This week's look at what's new, bountiful or mysterious in the produce aisles.

Commonly referred to as Buddha's hand, the unusually shaped Citrus medica is named for its long, gangly protuberances or, more poetically put, for its reputed resemblance to the outreached fingers of a prayerful Buddha.

It is said to be the most ancient citrus known to man, having originated in India many thousands of years ago.

Not all Buddha's hands, however, have slender projections that extend gracefully in the same direction. Less tame specimens more closely resemble Medusa's tresses; they're set aside for their fragrance, not their looks.

Unlike more common citrus fruits, the canary yellow Buddha's hand (also known as fingered citron) is barren of juice, seeds and all but a smidgen of pulp (which tends to be highly acidic). It is cultivated for its fragrant rind, which is used to flavor dishes, or is candied or turned into marmalade.

HOW TO SELECT: Choose a hand that is firm and fragrant and pass by any that bear signs of shriveling, moldiness or mushiness.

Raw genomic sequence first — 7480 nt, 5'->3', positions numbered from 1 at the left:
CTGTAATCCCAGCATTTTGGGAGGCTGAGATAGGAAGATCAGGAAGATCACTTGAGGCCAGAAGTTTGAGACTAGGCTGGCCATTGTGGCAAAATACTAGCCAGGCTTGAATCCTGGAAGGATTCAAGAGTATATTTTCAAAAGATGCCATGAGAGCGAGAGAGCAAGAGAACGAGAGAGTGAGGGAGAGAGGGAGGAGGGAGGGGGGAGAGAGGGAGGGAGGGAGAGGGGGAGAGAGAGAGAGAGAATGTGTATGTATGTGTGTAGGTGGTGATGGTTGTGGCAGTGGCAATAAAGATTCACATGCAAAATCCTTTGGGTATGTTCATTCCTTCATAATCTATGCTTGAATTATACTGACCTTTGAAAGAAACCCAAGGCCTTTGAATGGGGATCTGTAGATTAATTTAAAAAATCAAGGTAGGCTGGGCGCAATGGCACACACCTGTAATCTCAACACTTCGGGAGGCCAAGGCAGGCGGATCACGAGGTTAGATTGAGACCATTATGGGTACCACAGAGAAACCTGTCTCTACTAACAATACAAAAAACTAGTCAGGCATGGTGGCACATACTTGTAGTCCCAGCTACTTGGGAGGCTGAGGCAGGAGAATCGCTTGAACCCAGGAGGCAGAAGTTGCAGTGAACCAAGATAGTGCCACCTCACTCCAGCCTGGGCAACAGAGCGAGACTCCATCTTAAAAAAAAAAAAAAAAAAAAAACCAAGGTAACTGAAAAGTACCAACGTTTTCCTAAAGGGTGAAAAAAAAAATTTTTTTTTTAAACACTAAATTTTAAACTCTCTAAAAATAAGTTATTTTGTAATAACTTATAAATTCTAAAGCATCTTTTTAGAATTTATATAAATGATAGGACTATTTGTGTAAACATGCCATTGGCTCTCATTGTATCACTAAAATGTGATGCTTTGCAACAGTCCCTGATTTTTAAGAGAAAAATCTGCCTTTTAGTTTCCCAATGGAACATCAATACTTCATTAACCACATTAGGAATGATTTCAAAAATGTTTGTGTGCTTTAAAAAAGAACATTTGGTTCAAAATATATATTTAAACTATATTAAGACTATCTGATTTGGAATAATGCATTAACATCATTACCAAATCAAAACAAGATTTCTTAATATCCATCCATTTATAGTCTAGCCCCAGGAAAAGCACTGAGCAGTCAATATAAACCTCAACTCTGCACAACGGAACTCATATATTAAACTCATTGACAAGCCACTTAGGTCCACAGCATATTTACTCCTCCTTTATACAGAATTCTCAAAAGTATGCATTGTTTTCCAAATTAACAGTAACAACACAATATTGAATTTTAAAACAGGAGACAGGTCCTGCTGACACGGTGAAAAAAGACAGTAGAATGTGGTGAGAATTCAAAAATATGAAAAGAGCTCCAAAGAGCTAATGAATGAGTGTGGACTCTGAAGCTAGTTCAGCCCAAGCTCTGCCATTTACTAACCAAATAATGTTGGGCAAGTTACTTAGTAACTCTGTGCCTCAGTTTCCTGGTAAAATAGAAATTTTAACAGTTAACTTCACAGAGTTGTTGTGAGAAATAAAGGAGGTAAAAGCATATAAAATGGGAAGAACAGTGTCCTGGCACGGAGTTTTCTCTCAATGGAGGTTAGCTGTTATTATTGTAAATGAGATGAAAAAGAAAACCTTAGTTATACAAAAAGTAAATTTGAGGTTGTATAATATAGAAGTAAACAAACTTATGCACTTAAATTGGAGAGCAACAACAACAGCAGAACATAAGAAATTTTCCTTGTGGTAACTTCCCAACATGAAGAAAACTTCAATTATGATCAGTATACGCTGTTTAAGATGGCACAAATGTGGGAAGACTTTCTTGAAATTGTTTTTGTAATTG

The plant blossoms year-round, though the fruit can commonly be found locally in stores from late fall through mid-winter. (We've seen them at Asian markets, Dean & DeLuca, Harris Teeter, Sutton Place Gourmet and Whole Foods Markets.) Prepare to pay up to $8 per pound, with few fruits fetching less than $11.

HOW TO STORE: Buddha's hand can keep for up to several days at cool room temperature and up to several weeks in the refrigerator.

HOW TO PREPARE: Buddha's hand is typically candied as with any other citrus rind. It can be grated as a potent substitute for other citrus zest and is also a fashionable ingredient added to vodka.

Another alternative? Plunk it in the center of the table and wait for the curious glances and astounded stares.

-- Renee Schettler